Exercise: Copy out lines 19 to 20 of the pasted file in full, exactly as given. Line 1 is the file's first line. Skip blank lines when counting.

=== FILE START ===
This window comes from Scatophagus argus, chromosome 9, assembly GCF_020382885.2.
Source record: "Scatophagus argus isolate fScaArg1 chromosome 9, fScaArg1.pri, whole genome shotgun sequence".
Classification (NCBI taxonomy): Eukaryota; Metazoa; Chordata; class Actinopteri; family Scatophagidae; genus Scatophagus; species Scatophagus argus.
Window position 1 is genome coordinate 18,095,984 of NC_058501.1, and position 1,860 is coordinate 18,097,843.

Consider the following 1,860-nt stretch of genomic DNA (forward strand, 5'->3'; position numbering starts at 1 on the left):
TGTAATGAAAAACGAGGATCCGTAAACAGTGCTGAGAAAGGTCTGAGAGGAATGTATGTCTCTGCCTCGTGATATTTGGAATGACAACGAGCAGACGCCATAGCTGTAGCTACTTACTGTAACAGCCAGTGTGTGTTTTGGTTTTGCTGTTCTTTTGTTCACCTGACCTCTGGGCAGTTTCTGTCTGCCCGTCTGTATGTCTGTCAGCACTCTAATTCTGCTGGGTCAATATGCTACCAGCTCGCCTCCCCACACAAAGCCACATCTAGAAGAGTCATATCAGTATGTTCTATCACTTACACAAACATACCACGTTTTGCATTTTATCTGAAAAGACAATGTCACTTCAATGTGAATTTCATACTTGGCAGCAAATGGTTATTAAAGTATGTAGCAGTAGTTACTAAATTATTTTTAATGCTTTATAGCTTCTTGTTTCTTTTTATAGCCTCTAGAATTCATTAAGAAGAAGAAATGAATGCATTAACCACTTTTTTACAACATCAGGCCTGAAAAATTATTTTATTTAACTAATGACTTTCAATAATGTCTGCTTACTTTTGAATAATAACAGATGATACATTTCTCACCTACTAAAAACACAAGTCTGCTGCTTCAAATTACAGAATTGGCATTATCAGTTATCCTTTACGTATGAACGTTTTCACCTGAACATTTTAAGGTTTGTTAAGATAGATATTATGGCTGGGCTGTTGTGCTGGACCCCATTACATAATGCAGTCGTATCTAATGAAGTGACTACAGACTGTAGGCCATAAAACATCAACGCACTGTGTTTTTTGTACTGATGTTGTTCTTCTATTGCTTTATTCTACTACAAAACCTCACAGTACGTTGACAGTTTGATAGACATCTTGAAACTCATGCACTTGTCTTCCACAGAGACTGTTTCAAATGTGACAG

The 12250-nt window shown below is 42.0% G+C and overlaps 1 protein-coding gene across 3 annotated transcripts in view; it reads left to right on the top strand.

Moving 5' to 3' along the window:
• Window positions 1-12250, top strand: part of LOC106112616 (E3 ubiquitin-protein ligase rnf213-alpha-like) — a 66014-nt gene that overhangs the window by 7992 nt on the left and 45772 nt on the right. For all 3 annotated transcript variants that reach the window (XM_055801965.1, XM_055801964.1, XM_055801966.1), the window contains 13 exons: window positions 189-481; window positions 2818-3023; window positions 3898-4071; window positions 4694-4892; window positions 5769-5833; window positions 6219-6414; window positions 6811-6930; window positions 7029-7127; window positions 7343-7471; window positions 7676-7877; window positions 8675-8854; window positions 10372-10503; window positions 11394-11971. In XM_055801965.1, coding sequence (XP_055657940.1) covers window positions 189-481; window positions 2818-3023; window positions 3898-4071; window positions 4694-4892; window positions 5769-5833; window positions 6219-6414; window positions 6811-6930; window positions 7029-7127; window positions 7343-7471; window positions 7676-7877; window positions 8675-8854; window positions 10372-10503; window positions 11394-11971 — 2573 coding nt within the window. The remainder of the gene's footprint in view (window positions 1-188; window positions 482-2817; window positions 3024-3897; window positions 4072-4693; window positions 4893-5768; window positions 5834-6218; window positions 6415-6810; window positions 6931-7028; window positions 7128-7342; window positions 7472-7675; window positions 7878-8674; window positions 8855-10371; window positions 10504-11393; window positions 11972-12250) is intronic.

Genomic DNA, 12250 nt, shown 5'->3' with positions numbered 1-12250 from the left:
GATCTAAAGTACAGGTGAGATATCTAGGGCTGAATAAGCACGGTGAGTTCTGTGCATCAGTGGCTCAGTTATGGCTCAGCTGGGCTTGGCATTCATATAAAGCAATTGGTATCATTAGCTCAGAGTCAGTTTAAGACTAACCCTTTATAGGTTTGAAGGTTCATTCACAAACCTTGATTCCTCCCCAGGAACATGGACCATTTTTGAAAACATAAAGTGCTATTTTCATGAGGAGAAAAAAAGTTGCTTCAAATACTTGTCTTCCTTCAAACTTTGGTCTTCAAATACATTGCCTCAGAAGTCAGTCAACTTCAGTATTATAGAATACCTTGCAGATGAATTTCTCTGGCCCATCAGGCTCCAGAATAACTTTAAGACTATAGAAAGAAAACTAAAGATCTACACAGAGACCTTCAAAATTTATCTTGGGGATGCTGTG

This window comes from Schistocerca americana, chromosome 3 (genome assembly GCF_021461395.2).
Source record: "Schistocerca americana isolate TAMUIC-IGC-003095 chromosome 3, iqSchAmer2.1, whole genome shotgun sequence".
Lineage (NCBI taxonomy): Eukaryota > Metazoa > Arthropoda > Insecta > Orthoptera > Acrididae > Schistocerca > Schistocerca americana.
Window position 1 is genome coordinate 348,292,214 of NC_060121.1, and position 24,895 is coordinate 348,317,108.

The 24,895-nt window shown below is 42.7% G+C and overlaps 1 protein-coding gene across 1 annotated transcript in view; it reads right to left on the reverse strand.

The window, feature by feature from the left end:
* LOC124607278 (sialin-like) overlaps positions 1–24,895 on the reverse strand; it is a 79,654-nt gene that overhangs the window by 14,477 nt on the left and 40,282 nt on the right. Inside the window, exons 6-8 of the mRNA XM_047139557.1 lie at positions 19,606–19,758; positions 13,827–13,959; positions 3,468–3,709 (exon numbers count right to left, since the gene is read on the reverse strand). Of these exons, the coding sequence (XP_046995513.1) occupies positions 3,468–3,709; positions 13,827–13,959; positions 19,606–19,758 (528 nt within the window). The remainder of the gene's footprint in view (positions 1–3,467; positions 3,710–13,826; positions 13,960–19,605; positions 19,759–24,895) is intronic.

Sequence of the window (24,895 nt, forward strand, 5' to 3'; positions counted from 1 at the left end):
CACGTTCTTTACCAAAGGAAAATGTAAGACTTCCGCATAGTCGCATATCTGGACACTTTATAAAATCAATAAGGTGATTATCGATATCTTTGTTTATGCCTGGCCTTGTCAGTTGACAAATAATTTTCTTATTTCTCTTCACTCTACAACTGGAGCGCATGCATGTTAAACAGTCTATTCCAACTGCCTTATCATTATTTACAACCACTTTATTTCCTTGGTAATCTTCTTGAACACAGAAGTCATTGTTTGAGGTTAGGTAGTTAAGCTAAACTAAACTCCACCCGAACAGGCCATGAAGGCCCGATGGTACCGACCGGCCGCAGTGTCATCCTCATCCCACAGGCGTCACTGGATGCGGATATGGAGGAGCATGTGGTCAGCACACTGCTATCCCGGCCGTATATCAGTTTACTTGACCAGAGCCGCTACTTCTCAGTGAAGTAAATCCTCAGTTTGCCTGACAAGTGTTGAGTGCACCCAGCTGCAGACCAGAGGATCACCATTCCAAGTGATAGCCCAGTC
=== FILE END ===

Sequence of the window (24,895 nt, forward strand, 5' to 3'; positions counted from 1 at the left end):
CACGTTCTTTACCAAAGGAAAATGTAAGACTTCCGCATAGTCGCATATCTGGACACTTTATAAAATCAATAAGGTGATTATCGATATCTTTGTTTATGCCTGGCCTTGTCAGTTGACAAATAATTTTCTTATTTCTCTTCACTCTACAACTGGAGCGCATGCATGTTAAACAGTCTATTCCAACTGCCTTATCATTATTTACAACCACTTTATTTCCTTGGTAATCTTCTTGAACACAGAAGTCATTGTTTGAGGTTAGGTAGTTAAGCTAAACTAAACTCCACCCGAACAGGCCATGAAGGCCCGATGGTACCGACCGGCCGCAGTGTCATCCTCATCCCACAGGCGTCACTGGATGCGGATATGGAGGAGCATGTGGTCAGCACACTGCTATCCCGGCCGTATATCAGTTTACTTGACCAGAGCCGCTACTTCTCAGTGAAGTAAATCCTCAGTTTGCCTGACAAGTGTTGAGTGCACCCAGCTGCAGACCAGAGGATCACCATTCCAAGTGATAGCCCAGTC